ROME — When it comes to the relationship between a pope and the papacy he leads, the correspondence is never exact. Yes, a papacy directly reflects the personality and vision of the pope, but it’s also shaped by the instincts and outlooks, and also the foibles and limitations, of all the people who serve it.
It was sometimes said of the papacy of Pope Benedict XVI, for instance, that it possessed most of the vices of its pope — an incapacity for management, stubborn loyalty to the wrong people, and a strong devotion to tradition — without many of his virtues, above all the towering intellect and deeply spiritual nature that’s always defined Joseph Ratzinger.
In the case of Pope Francis, the relationship between pope and papacy is further complicated by the fact that Pope Francis has a love/hate relationship with the system that sustains his reign, sometimes entrusting it to handle business and other times taking things directly into his own hands.
As a result, the papacy at times can seem to suffer from multiple personality disorder, depending on who’s actually driving the train on a given issue. One area where this gap between pope and papacy is the clearest is the pace at which things move.
From the beginning, Pope Francis has taken obvious pride in his profile as a maverick, an innovator willing to slash and burn his way through centuries of custom and institutional inertia in order to shake things up.
At 85, and despite the impact of a serious colon surgery over the summer and his ongoing bouts with sciatica, he is still capable of being exceptionally nimble. Recently, for instance, he accepted the resignation of Archbishop Michel Aupetit of Paris just seven days after it was offered, and on the first day of the pontiff’s voyage to Greece and Malta.
Given the Vatican’s general reluctance to put off any major business while the pope is on the road, the sequence suggests Pope Francis knew what he wanted, and wasn’t interested in a five-day delay just because he was going to be out of town.
Indeed, at times his apparent determination not to slow down can be an Achilles’ heel. Over the course of just a few months in 2019 and 2020, he signed four separate “rescripts” that gave prosecutors broad powers not recognized under existing law — such as a virtually unlimited ability to utilize wiretaps and other means of intercepting electronic communications — in order to expedite a trial over the Vatican’s $400 million London land deal that went spectacularly bad.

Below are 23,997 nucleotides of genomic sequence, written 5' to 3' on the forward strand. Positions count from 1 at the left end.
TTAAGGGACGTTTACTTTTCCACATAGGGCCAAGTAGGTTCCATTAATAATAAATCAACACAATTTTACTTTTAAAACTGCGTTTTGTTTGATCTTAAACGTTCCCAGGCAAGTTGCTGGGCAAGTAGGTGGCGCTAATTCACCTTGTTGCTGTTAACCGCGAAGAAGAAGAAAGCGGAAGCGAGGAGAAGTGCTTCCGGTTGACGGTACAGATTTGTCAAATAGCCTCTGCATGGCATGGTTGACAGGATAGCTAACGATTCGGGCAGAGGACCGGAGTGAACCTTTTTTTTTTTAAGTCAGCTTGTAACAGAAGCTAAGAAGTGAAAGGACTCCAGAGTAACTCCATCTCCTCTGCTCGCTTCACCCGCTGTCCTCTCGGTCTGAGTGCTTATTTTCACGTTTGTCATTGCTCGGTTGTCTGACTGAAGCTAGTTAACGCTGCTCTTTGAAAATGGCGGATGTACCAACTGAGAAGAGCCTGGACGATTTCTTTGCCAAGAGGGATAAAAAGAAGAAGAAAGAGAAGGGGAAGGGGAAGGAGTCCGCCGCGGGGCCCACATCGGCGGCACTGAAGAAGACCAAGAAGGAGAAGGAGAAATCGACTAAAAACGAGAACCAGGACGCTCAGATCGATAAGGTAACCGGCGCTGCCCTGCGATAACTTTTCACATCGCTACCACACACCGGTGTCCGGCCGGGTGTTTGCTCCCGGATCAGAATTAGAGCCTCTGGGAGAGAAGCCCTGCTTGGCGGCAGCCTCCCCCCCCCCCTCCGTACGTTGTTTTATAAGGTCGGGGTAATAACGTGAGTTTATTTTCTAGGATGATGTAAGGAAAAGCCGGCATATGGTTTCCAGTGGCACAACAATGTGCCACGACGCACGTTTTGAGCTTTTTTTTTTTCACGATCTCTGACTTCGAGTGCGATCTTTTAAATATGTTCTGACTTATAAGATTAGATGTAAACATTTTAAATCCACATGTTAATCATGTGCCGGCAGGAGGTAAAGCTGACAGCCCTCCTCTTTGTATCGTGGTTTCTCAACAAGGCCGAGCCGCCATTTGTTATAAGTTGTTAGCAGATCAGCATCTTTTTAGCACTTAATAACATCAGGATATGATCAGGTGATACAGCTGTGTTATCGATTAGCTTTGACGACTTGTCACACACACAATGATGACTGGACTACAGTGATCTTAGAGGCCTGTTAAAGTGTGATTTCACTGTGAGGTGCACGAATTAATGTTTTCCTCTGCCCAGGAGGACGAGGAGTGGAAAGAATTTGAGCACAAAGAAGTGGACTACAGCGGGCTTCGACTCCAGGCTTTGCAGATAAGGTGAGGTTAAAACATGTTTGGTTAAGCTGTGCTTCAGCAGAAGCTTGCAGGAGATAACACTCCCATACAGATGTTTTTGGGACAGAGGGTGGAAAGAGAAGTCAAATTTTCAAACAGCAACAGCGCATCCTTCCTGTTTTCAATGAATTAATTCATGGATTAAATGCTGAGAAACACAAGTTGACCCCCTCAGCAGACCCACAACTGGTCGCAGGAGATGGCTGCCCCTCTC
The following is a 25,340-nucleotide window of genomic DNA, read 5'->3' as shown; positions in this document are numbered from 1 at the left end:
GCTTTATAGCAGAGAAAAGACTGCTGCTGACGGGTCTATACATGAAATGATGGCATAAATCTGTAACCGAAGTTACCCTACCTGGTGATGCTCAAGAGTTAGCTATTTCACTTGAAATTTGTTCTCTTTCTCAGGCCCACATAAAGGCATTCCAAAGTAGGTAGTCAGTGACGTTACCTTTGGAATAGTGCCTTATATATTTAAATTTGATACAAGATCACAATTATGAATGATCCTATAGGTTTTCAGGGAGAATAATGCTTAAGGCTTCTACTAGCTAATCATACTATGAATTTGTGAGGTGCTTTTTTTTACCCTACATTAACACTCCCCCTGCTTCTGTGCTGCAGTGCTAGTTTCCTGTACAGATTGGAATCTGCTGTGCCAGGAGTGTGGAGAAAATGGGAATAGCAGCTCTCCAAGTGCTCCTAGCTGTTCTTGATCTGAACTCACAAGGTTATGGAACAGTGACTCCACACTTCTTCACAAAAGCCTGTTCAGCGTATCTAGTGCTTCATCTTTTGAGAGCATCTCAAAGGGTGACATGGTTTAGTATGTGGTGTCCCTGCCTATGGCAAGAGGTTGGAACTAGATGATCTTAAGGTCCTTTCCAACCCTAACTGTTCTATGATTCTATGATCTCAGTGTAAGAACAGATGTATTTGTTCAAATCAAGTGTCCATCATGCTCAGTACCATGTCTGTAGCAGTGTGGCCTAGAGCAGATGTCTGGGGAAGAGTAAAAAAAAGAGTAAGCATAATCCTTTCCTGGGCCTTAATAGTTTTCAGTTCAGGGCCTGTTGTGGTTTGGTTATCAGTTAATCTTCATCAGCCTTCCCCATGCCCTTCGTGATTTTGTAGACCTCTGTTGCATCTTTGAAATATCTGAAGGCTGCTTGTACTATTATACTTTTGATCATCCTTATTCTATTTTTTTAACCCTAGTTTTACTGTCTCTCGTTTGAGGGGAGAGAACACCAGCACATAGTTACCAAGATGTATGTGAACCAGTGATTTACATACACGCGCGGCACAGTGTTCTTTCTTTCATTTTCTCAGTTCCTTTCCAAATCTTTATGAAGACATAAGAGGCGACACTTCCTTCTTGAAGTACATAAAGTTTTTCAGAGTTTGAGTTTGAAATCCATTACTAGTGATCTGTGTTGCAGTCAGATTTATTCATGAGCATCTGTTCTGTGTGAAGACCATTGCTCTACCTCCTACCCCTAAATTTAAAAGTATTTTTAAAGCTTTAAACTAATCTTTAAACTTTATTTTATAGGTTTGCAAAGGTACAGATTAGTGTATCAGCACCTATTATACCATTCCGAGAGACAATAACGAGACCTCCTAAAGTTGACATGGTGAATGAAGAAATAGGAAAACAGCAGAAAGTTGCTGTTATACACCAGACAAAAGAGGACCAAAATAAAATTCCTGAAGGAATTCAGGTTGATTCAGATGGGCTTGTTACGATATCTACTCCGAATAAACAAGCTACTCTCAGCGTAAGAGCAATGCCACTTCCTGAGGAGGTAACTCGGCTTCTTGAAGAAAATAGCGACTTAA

The pope got his trial, though early hearings suggest disorganization, confusion on strategy, and deep reluctance to share all the results of their investigations on the part of prosecutors. In retrospect, one wonders if the enterprise might have benefitted from a more deliberate pace at the beginning, so that the “trial of the century” doesn’t end up collapsing under its own weight.
On other fronts, however, where the prime mover appears to be less the pope and more the papacy, the Vatican is capable of being just as glacial as it’s ever been.
Consider, for example, release of a new apostolic constitution governing the Roman Curia, supposedly the linchpin of this papacy’s internal reform campaign. It’s been in the works since, almost literally, five minutes after Pope Francis was elected in March 2013, and still has not seen the light of day.
Plenty of 2022 look-aheads have predicted we’ll finally get the constitution sometime in the next 12 months, but, for the record, prediction pieces in 2021, 2020, etc., contained much the same thing. The waters were further muddied recently when Pope Francis asked the Pontifical Council for the New Evangelization to take charge of planning for the jubilee year in 2025 — an office which, supposedly, was going to be folded into the Congregation for the Evangelization of Peoples, and thus disappear, when the reform is complete.
(That plan may now be under review, since the recent exit of Cardinal Peter Turkson from the Dicastery for Promoting Integral Human Development would suggest that simply shoving different offices under the same administrative roof, without a blueprint for how the new entity is supposed to work, isn’t necessarily “reform”.)
Or, consider the replacement of the heads of Vatican departments, a robust seven of whom are already over 75, the usual retirement age for bishops, and two of whom – Cardinal Gianfranco Ravasi at the Pontifical Council for Culture, and Archbishop Marcelo Sánchez Sorondo, president of the Pontifical Academy of Sciences — actually will turn 80 this year.
Of course, nobody else can appoint new leadership for Pope Francis. One has the impression, though, that nobody’s really lighting a fire under him to get it done either.
All this may simply be standard bureaucratic psychology, i.e., “it’s much harder to get into trouble for the decisions you don’t make than those you do.” On the other hand, there may be two additional reasons why the junior architects of Pope Francis’ papacy tend to put their foot on the brake when the boss isn’t stomping on the gas.
First, in most papacies there’s a tendency for the pope to defer many matters of routine governance to subordinates, so there’s an incentive for those figures to act. Pope Francis, however, insists on making the big decisions himself, and since it’s often hard to know in advance what he’ll consider “big,” often the safest course is restraint.
In addition, sometimes the key figures around the pope, consciously or unconsciously, take it upon themselves to protect the boss from his perceived vulnerabilities by leaning in the opposite direction. For a pope known to be impatient, and sometimes capable of being arguably a bit rash, that instinct would tend toward caution.
However one explains it, a distinct feature of the Pope Francis papacy, especially as it draws ever closer to the decade mark, seems to be the old mantra of the US military: “Hurry up and wait.”